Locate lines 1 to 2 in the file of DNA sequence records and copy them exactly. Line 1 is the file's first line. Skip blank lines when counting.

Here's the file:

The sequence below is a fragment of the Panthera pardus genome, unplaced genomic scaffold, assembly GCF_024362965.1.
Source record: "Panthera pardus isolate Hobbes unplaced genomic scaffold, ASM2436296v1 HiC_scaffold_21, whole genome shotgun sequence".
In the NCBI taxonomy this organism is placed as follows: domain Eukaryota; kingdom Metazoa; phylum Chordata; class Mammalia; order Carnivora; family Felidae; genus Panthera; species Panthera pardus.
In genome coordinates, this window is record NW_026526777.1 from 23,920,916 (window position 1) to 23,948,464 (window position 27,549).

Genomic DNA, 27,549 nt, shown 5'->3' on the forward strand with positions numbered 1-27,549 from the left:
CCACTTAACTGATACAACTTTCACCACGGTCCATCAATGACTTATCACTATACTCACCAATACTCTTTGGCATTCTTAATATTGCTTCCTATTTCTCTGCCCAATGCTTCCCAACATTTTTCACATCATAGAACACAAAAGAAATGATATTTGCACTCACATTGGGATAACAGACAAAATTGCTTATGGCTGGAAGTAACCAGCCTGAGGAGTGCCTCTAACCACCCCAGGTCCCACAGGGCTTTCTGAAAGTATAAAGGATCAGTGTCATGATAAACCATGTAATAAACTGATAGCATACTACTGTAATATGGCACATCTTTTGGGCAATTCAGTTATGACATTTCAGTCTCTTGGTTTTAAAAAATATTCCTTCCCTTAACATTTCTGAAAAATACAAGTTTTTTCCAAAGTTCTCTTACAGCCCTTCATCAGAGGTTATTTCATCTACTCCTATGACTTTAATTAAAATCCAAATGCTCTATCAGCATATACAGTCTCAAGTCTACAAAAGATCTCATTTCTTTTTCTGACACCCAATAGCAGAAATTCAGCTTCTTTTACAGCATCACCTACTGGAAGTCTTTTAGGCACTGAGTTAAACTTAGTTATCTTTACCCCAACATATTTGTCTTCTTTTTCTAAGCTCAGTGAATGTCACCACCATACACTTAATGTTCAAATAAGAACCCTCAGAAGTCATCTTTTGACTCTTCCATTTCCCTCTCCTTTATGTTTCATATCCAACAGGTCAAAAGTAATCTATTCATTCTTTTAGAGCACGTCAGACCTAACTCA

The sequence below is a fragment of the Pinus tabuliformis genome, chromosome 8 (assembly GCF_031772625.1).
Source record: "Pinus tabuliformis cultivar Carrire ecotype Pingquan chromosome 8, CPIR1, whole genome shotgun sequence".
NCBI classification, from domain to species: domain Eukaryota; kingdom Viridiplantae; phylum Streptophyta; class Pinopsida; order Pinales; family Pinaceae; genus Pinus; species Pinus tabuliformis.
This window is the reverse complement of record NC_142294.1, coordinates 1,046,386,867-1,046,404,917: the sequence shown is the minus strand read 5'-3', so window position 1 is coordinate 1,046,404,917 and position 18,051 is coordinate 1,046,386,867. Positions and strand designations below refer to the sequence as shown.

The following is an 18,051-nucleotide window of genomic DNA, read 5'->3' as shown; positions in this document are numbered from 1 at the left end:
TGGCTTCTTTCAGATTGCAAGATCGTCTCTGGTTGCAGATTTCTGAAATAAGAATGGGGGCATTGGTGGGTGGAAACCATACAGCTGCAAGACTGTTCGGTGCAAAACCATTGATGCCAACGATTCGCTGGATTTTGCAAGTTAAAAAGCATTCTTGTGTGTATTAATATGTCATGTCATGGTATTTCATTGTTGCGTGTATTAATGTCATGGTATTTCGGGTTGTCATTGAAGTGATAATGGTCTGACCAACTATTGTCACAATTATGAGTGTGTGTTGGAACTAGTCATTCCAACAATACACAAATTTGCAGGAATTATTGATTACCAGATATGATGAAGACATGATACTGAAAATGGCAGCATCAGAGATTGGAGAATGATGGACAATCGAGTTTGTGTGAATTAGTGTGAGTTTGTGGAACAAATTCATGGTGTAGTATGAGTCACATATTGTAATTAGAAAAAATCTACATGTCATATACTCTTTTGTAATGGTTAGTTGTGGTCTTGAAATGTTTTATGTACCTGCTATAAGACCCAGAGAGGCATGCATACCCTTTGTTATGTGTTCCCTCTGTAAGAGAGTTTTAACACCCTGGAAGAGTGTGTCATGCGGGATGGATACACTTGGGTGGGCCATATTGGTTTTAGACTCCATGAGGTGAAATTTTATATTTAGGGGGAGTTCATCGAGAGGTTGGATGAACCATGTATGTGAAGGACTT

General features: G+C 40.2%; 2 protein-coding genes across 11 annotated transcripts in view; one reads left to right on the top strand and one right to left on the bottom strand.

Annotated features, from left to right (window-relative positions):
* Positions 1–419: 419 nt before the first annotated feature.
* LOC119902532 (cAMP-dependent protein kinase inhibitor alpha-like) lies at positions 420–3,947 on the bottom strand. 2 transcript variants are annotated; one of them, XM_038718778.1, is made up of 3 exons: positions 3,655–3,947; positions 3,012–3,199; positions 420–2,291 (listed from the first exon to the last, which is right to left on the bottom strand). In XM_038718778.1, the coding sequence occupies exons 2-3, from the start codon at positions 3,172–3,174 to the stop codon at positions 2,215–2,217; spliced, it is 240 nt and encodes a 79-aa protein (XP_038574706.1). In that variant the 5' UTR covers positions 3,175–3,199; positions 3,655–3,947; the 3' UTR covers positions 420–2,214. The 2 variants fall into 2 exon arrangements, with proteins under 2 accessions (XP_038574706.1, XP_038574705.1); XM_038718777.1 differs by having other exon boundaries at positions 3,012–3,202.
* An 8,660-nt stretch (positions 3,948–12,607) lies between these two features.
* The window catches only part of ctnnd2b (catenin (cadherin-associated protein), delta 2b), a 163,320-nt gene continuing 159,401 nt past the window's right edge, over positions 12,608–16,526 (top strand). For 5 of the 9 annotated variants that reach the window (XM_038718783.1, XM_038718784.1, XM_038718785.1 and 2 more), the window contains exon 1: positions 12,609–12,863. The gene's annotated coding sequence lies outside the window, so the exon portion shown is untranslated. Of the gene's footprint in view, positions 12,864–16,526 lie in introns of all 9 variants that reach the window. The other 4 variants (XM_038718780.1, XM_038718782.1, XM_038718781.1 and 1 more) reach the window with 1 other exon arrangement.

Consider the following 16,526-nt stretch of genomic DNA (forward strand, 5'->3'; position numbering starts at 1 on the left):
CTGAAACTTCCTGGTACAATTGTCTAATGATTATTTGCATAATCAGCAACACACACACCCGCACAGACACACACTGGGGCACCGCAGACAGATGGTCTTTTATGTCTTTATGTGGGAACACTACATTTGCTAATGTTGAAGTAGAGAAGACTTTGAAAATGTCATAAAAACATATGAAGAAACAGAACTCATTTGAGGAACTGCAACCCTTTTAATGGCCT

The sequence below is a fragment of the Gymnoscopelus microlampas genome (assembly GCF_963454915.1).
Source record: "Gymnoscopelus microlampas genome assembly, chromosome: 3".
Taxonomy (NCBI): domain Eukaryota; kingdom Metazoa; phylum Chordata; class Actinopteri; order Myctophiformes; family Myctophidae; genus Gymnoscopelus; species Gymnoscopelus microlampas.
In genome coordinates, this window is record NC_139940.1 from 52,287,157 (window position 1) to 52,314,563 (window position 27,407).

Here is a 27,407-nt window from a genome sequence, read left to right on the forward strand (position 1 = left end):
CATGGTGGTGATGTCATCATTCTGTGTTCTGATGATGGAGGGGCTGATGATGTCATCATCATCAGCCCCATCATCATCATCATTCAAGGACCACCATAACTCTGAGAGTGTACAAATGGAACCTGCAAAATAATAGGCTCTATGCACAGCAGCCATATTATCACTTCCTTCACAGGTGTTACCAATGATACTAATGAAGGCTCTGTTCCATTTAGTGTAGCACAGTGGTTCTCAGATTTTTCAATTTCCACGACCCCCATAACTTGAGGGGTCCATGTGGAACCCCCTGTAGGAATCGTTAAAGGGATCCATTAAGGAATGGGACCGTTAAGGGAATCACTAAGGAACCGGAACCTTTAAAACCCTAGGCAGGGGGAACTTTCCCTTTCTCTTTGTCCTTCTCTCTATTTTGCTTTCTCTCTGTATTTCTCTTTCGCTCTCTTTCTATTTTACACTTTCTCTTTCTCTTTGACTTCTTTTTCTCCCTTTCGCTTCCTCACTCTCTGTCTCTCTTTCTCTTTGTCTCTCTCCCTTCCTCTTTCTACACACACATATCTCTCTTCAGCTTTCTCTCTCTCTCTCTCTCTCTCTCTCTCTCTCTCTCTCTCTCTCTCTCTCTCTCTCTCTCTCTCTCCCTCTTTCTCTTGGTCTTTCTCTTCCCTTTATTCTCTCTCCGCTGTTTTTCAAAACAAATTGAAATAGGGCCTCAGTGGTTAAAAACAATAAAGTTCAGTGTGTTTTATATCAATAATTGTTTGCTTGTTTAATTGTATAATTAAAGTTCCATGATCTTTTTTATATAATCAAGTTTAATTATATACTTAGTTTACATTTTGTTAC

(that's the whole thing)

The sequence below is a fragment of the Panthera pardus genome, unplaced genomic scaffold, assembly GCF_024362965.1.
Source record: "Panthera pardus isolate Hobbes unplaced genomic scaffold, ASM2436296v1 HiC_scaffold_21, whole genome shotgun sequence".